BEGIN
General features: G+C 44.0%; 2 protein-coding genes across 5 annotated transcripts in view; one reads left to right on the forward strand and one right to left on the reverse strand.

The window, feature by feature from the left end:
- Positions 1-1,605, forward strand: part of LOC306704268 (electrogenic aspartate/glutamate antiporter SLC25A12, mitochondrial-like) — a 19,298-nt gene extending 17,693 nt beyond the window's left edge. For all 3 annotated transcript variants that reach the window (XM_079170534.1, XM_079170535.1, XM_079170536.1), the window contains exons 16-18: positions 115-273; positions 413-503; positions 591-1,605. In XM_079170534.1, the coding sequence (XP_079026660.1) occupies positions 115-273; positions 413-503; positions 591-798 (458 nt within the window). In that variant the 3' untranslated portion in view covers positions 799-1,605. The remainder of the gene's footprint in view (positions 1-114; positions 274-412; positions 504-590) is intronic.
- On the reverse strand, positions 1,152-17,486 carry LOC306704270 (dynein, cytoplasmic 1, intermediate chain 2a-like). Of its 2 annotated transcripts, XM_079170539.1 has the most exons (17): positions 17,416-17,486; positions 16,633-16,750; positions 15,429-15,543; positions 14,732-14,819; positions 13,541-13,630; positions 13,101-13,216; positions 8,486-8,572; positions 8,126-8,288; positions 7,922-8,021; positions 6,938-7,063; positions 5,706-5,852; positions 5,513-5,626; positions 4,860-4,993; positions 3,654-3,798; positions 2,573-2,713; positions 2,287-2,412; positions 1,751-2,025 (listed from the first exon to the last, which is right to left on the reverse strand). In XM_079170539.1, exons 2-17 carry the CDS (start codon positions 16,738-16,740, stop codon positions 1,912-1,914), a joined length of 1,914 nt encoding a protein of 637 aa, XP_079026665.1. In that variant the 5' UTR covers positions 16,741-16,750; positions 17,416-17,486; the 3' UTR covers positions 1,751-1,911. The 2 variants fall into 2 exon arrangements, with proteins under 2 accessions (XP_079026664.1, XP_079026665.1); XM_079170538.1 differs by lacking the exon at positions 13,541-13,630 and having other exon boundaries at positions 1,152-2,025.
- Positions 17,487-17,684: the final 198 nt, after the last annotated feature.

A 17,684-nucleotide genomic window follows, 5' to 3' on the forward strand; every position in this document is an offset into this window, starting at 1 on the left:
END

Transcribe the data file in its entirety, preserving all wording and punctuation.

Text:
General features: G+C 44.0%; 2 protein-coding genes across 5 annotated transcripts in view; one reads left to right on the forward strand and one right to left on the reverse strand.

The window, feature by feature from the left end:
- Positions 1-1,605, forward strand: part of LOC306704268 (electrogenic aspartate/glutamate antiporter SLC25A12, mitochondrial-like) — a 19,298-nt gene extending 17,693 nt beyond the window's left edge. For all 3 annotated transcript variants that reach the window (XM_079170534.1, XM_079170535.1, XM_079170536.1), the window contains exons 16-18: positions 115-273; positions 413-503; positions 591-1,605. In XM_079170534.1, the coding sequence (XP_079026660.1) occupies positions 115-273; positions 413-503; positions 591-798 (458 nt within the window). In that variant the 3' untranslated portion in view covers positions 799-1,605. The remainder of the gene's footprint in view (positions 1-114; positions 274-412; positions 504-590) is intronic.
- On the reverse strand, positions 1,152-17,486 carry LOC306704270 (dynein, cytoplasmic 1, intermediate chain 2a-like). Of its 2 annotated transcripts, XM_079170539.1 has the most exons (17): positions 17,416-17,486; positions 16,633-16,750; positions 15,429-15,543; positions 14,732-14,819; positions 13,541-13,630; positions 13,101-13,216; positions 8,486-8,572; positions 8,126-8,288; positions 7,922-8,021; positions 6,938-7,063; positions 5,706-5,852; positions 5,513-5,626; positions 4,860-4,993; positions 3,654-3,798; positions 2,573-2,713; positions 2,287-2,412; positions 1,751-2,025 (listed from the first exon to the last, which is right to left on the reverse strand). In XM_079170539.1, exons 2-17 carry the CDS (start codon positions 16,738-16,740, stop codon positions 1,912-1,914), a joined length of 1,914 nt encoding a protein of 637 aa, XP_079026665.1. In that variant the 5' UTR covers positions 16,741-16,750; positions 17,416-17,486; the 3' UTR covers positions 1,751-1,911. The 2 variants fall into 2 exon arrangements, with proteins under 2 accessions (XP_079026664.1, XP_079026665.1); XM_079170538.1 differs by lacking the exon at positions 13,541-13,630 and having other exon boundaries at positions 1,152-2,025.
- Positions 17,487-17,684: the final 198 nt, after the last annotated feature.

A 17,684-nucleotide genomic window follows, 5' to 3' on the forward strand; every position in this document is an offset into this window, starting at 1 on the left: